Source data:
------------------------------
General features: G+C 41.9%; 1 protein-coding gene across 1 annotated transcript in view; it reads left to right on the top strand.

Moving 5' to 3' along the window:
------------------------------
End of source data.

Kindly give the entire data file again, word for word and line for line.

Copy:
General features: G+C 41.9%; 1 protein-coding gene across 1 annotated transcript in view; it reads left to right on the top strand.

Moving 5' to 3' along the window: